One way of using the invention is to provide the proper daily requirement of fiber spread over the eight 8 oz. glasses of water recommended to insure proper hydration. The invention is also useful to provide fiber and water in enteral feeding situations and to provide fiber to children and infants. In some applications color may be added as an indicator of the amount of fiber present because different strengths of the fiber solution are contemplated. The material can be consumed directly or can be used in any food to which water must be added. It is also contemplated that the invention can be used to ensure hydration and regularity of domestic animals—primarily cats and dogs. However, any carnivore or omnivore should benefit from the invention. Herbivores have very different gut bacteria and may be able to metabolize the soluble fiber. Therefore, these animals must be tested on a case by case basis.


The following description is provided to enable any person skilled in the art to make and use the invention and sets forth the best modes contemplated by the inventor of carrying out her invention. Various modifications, however, will remain readily apparent to those skilled in the art, since the general principles of the present invention have been defined herein specifically to provide a water-like drink containing significant amounts of soluble fiber.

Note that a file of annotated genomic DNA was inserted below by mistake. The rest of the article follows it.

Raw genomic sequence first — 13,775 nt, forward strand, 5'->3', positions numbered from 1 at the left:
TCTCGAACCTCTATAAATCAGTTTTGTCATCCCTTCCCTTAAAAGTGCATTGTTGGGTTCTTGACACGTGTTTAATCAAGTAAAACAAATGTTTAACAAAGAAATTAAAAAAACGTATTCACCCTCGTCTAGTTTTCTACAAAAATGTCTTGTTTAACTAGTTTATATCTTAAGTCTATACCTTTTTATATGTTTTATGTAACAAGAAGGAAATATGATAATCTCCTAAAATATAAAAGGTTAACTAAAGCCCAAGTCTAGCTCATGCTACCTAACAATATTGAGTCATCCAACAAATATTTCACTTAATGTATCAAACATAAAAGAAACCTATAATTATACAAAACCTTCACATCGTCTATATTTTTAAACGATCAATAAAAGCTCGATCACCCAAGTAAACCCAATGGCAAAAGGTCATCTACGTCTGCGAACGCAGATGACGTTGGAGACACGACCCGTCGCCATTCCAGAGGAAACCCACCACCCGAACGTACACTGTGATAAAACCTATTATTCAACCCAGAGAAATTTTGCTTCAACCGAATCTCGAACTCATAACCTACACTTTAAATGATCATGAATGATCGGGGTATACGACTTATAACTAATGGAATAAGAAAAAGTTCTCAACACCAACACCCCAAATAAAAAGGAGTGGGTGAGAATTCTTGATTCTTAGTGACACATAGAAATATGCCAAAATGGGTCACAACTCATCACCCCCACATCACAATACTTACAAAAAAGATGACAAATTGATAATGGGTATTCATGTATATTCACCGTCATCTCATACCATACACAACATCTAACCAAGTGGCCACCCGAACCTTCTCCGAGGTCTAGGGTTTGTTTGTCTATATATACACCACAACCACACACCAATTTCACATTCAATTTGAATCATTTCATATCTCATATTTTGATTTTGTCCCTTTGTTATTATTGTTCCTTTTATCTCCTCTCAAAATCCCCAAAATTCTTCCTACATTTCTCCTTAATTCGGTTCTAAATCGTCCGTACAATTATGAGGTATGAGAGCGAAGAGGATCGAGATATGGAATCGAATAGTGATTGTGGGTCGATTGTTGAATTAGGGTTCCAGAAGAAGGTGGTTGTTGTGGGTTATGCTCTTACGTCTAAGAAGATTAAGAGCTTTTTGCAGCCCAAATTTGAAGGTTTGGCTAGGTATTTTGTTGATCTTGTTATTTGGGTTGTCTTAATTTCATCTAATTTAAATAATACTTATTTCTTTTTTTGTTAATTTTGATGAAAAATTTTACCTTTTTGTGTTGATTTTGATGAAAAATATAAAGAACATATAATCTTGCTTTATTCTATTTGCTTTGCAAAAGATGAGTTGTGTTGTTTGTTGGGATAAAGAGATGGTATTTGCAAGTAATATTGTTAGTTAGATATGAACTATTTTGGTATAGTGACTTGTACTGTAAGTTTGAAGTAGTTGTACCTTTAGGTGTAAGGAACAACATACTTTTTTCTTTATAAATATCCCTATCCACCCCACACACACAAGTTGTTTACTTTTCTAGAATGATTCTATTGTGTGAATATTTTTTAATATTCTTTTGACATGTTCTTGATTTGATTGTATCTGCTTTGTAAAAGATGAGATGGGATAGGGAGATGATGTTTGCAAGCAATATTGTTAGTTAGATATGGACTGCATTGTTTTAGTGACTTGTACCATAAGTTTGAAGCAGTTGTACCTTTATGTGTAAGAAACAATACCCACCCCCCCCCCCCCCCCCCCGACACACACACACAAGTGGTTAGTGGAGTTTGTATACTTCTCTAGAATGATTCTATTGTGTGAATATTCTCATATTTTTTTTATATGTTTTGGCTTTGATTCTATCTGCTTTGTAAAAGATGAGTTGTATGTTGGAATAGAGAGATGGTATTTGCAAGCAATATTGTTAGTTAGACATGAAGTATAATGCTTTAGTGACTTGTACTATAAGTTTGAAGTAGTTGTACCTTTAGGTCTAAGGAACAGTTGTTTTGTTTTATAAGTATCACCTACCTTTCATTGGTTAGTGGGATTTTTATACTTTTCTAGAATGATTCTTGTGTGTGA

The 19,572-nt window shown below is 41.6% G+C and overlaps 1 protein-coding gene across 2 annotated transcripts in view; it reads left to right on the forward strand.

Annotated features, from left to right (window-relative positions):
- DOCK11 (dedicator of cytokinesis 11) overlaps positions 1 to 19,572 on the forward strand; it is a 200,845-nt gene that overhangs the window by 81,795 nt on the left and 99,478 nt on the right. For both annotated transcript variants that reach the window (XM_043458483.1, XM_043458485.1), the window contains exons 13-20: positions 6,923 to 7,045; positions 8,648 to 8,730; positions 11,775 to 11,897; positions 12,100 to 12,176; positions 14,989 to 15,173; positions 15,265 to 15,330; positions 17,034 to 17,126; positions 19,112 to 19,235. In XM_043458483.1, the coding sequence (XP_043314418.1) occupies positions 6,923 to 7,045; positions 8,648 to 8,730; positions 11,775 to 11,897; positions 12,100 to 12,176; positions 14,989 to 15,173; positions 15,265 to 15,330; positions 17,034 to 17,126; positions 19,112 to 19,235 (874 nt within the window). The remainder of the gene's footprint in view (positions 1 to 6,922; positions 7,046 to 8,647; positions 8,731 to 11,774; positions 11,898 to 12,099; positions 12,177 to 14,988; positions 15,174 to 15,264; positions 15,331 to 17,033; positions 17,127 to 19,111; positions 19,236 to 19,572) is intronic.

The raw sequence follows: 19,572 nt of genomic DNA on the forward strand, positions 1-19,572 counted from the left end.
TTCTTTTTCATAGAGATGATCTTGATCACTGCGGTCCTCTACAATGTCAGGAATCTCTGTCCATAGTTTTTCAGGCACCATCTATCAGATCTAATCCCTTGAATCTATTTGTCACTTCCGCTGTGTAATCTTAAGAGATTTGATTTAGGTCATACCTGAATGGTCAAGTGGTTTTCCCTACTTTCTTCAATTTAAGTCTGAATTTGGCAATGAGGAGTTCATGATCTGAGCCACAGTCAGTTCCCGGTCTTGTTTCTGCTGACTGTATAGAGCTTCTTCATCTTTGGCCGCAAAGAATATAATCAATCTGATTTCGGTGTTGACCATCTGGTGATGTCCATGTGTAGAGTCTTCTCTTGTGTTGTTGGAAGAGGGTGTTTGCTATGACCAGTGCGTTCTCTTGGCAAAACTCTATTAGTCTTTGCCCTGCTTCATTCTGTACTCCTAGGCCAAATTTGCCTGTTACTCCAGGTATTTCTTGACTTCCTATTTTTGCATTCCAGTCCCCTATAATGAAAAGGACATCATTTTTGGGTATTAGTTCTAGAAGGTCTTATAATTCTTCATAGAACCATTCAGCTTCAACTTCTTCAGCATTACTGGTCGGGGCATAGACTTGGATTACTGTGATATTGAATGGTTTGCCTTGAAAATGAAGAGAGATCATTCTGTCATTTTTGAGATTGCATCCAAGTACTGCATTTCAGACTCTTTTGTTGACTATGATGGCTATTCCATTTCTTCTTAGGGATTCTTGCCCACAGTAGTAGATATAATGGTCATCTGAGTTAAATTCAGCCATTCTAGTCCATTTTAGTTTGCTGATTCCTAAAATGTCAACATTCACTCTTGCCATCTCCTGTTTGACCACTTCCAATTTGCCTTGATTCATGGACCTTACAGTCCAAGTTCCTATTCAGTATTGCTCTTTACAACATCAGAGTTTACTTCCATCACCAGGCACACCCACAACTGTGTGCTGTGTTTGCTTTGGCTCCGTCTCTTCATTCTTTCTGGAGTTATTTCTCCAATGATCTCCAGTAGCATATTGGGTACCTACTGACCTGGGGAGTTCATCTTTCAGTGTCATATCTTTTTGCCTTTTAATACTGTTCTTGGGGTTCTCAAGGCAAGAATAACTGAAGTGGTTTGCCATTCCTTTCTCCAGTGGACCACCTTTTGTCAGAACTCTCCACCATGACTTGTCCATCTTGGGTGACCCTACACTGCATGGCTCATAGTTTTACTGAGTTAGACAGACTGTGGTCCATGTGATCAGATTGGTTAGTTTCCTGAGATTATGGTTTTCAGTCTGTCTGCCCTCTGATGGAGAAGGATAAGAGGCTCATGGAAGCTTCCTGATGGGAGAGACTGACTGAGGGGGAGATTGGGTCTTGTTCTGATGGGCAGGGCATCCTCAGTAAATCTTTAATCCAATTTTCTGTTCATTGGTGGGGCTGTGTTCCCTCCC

The current trend in foods is to add fiber and soluble fiber to a variety of food products. There are, however, potential drawbacks to this trend. To be fully effective soluble fiber must be combined with an adequate intake of water—certainly not available in dry goods and baked goods. This is true for both soluble and insoluble fiber. Although the “shake-like” and other soluble fiber beverages or mixes to which water must be added do contribute water, they, like most dry goods, also contribute a significant source of calories to the diet—a major problem with today's diets and something clearly not needed by our generally overfed population. While it is possible to limit the caloric content of the fiber-containing beverages through the use of non-nutritive sweeteners, this amounts to adding chemicals that may create or exacerbate health problems. Therefore, the present inventor has developed a superior solution based on the unique synergistic interaction between water and soluble fiber.